Extending Router Range

JDC1981 - Mar 26, 2020 at 07:07 AM
David Webb Posts 3177 Registration date Monday November 25, 2019 Status Administrator Last seen October 7, 2021 - Mar 26, 2020 at 07:29 AM
Goal: To extend range of router in house to my building, which is about 50-100 feet outside the house in backyard.

Current Method: Plugged extended, a Linksys AC750 Dual Band into outlet closest to building in backyard.

Result: No good.

Would it be better to plug extender in outside in my building and run a long ethernet cable to the router in the house? Would that work? I'm new to this.

1 reply

David Webb Posts 3177 Registration date Monday November 25, 2019 Status Administrator Last seen October 7, 2021 6,940
Updated on Mar 26, 2020 at 07:29 AM
Hello, short answer: if possible you could try moving the router as close as possible to your external walls, and then if you have power in your outbuilding, add the wifi extender there. You can also try different combinations to see which location works best for you.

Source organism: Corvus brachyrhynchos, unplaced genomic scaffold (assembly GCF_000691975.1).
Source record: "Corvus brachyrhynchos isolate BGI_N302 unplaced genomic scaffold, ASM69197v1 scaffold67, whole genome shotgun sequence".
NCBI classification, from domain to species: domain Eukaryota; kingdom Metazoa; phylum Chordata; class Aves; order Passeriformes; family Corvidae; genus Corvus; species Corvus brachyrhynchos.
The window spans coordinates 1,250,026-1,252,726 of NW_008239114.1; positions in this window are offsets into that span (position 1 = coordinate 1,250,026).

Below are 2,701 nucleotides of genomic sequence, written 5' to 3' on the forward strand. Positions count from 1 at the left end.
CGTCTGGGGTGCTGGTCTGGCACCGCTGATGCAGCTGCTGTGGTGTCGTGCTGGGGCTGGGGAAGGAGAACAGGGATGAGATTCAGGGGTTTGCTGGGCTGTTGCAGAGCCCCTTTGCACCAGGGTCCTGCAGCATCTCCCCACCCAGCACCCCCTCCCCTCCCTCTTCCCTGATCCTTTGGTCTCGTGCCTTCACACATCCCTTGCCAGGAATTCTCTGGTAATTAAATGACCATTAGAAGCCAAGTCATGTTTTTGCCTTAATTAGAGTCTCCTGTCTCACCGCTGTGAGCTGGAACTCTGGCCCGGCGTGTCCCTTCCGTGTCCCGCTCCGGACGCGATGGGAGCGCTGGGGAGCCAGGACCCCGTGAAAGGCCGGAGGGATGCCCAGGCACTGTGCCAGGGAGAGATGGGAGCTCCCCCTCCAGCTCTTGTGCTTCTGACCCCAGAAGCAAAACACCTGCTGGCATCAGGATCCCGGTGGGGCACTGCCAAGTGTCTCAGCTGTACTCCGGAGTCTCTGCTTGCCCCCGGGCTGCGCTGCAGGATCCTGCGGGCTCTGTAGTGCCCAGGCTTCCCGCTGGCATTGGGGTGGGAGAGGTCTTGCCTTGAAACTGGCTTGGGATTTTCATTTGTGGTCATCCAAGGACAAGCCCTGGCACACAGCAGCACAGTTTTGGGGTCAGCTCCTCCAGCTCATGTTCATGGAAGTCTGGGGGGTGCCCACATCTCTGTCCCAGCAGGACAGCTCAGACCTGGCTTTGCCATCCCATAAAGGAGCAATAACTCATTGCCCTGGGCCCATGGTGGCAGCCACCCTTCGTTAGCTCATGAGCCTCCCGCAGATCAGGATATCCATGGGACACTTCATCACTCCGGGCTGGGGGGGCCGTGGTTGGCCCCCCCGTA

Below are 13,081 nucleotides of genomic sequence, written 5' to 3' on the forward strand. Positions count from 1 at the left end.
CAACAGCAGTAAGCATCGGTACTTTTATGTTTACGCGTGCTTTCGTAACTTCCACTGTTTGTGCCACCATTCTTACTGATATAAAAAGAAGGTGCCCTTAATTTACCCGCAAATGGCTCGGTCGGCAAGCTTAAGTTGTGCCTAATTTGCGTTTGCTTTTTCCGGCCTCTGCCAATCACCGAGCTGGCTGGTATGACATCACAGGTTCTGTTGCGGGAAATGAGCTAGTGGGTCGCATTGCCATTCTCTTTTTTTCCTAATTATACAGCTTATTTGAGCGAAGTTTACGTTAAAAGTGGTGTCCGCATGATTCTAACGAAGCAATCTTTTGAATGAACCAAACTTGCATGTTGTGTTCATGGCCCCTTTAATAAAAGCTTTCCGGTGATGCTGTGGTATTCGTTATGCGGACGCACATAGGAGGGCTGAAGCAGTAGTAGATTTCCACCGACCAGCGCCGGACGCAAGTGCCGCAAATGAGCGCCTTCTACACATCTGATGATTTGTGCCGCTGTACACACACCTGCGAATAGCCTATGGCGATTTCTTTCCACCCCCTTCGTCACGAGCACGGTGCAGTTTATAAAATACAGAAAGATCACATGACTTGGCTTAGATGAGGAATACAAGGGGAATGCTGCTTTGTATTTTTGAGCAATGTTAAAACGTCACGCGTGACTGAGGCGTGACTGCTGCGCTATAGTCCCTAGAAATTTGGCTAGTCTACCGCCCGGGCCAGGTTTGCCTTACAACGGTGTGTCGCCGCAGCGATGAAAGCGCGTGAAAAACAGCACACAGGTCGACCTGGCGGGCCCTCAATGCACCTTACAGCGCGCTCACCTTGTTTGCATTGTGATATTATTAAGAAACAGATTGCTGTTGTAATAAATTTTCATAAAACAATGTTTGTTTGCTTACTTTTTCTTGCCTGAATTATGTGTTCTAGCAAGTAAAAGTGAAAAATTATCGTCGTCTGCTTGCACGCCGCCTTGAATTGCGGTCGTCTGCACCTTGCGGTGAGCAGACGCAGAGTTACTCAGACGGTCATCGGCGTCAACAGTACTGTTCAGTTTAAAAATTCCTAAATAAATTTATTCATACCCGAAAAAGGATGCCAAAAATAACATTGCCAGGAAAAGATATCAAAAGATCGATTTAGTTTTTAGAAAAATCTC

Ultimately, you've got 4 main ways of boosting your Wifi signal.

Access Points

Wireless access points use multiple radio signal transmitters and receivers to give your network's signal a boost. They use MIMO, or multiple in and multiple out, technology along with reflection and amplification of radio waves to cover a much larger area than a standard router. Access points require a power supply and Ethernet connection.

Internal Boosters and Add-on Antennas

Internal boosters use the same MIMO technology as access points to boost reception. Router antennas can be screwed off and replaced with high gain antennas to boost the router's frequency range and reception. Antennas may be manipulated to open up the most unobstructed path--it works by line of sight--between the router and the computer's wireless card.

Powerline Models

Power-line signal extenders sends data between your computers and modem through your existing house electrical lines. Power-line models pass data between two extenders--one near the modem and one in a remote location. Power-line models use Ethernet, USB and Wi-Fi to communicate with your network's existing components, and electrical pulses to communicate between extenders. Data transferred over electrical lines travels faster than data sent via Wi-Fi. However, these devices are susceptible to interference from other devices plugged into the circuit.


Relays, or repeaters, receive radio waves from your router and "relay" them to give the signals an expanded range. The units contain an internal amplifier that simply receives the signal, strengthens it and passes it along. The practicality of these devices saves on wiring or additional modems.

I also found this article on how to extend wi-fi to your garden office or shed with pricing for each option.

Let me know how you get on!